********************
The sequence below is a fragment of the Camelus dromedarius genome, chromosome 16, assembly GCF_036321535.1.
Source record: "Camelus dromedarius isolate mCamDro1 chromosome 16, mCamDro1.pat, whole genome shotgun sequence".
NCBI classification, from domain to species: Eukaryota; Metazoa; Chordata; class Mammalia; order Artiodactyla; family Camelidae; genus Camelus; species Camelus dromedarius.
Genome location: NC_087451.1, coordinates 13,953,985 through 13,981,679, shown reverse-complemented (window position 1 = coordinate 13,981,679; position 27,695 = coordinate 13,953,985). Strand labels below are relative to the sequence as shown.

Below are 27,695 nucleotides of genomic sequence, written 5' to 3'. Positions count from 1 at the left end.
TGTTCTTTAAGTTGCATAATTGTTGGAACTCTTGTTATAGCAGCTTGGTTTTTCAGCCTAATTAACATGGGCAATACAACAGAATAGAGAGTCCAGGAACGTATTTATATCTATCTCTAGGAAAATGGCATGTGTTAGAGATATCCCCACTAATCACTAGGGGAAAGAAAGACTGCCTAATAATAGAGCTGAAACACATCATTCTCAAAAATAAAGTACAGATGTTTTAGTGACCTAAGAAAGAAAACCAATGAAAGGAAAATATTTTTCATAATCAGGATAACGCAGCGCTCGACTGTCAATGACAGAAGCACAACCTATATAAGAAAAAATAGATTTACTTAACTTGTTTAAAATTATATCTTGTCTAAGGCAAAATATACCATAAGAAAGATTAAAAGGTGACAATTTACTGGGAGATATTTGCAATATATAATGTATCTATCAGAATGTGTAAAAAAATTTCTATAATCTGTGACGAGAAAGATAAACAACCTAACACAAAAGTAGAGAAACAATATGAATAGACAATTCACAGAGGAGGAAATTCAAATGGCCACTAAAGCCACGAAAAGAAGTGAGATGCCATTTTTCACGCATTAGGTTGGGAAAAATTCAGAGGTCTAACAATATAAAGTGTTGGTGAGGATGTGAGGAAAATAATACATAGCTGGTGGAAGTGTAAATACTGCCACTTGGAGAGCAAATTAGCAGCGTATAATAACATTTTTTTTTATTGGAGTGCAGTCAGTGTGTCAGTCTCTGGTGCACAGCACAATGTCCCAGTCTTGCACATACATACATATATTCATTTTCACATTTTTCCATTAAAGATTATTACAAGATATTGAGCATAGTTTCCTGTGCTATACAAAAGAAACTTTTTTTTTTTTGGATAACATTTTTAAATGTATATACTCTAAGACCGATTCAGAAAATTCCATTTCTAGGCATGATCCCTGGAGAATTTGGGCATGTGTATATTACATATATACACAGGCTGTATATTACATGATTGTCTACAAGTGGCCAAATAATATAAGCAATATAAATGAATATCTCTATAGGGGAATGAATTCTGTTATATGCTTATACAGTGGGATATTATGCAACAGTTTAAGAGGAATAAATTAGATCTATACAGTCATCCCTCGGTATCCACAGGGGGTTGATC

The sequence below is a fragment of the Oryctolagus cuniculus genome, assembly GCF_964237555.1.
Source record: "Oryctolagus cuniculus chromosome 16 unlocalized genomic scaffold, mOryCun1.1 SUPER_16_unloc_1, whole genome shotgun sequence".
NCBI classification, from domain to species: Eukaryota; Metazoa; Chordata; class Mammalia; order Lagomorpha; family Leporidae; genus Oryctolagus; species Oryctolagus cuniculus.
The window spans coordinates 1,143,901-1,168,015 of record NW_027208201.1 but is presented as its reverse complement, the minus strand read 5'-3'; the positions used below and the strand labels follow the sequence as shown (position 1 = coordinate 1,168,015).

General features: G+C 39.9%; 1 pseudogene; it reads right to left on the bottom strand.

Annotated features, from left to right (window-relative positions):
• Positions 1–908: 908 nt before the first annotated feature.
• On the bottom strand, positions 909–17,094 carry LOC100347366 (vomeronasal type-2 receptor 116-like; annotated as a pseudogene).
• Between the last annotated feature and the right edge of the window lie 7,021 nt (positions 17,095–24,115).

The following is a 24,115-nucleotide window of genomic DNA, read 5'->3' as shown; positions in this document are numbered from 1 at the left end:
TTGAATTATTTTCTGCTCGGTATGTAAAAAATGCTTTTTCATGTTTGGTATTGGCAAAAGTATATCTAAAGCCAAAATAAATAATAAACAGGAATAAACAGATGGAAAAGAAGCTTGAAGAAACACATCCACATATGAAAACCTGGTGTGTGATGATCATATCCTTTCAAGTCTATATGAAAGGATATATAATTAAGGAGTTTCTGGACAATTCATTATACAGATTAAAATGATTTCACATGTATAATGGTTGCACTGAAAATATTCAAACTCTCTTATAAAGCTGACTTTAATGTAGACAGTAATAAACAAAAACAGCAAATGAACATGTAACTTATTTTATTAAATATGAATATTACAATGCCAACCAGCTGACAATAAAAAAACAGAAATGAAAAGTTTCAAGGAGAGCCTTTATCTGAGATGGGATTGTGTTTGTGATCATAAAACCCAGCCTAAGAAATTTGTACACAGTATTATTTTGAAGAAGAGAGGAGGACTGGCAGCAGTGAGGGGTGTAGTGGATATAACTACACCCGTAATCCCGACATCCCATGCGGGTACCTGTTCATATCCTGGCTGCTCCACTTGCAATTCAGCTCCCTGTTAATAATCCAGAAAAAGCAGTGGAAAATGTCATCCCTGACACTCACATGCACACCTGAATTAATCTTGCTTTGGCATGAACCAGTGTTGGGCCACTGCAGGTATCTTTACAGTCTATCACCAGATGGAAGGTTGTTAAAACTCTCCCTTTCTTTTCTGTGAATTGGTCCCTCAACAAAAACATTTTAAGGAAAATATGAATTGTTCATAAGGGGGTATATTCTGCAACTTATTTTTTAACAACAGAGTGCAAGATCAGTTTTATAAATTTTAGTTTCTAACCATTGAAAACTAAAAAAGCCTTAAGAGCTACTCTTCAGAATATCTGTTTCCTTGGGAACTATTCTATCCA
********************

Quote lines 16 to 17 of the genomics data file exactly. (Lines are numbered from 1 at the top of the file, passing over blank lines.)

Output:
The following is a 24,115-nucleotide window of genomic DNA, read 5'->3' as shown; positions in this document are numbered from 1 at the left end:
TTGAATTATTTTCTGCTCGGTATGTAAAAAATGCTTTTTCATGTTTGGTATTGGCAAAAGTATATCTAAAGCCAAAATAAATAATAAACAGGAATAAACAGATGGAAAAGAAGCTTGAAGAAACACATCCACATATGAAAACCTGGTGTGTGATGATCATATCCTTTCAAGTCTATATGAAAGGATATATAATTAAGGAGTTTCTGGACAATTCATTATACAGATTAAAATGATTTCACATGTATAATGGTTGCACTGAAAATATTCAAACTCTCTTATAAAGCTGACTTTAATGTAGACAGTAATAAACAAAAACAGCAAATGAACATGTAACTTATTTTATTAAATATGAATATTACAATGCCAACCAGCTGACAATAAAAAAACAGAAATGAAAAGTTTCAAGGAGAGCCTTTATCTGAGATGGGATTGTGTTTGTGATCATAAAACCCAGCCTAAGAAATTTGTACACAGTATTATTTTGAAGAAGAGAGGAGGACTGGCAGCAGTGAGGGGTGTAGTGGATATAACTACACCCGTAATCCCGACATCCCATGCGGGTACCTGTTCATATCCTGGCTGCTCCACTTGCAATTCAGCTCCCTGTTAATAATCCAGAAAAAGCAGTGGAAAATGTCATCCCTGACACTCACATGCACACCTGAATTAATCTTGCTTTGGCATGAACCAGTGTTGGGCCACTGCAGGTATCTTTACAGTCTATCACCAGATGGAAGGTTGTTAAAACTCTCCCTTTCTTTTCTGTGAATTGGTCCCTCAACAAAAACATTTTAAGGAAAATATGAATTGTTCATAAGGGGGTATATTCTGCAACTTATTTTTTAACAACAGAGTGCAAGATCAGTTTTATAAATTTTAGTTTCTAACCATTGAAAACTAAAAAAGCCTTAAGAGCTACTCTTCAGAATATCTGTTTCCTTGGGAACTATTCTATCCA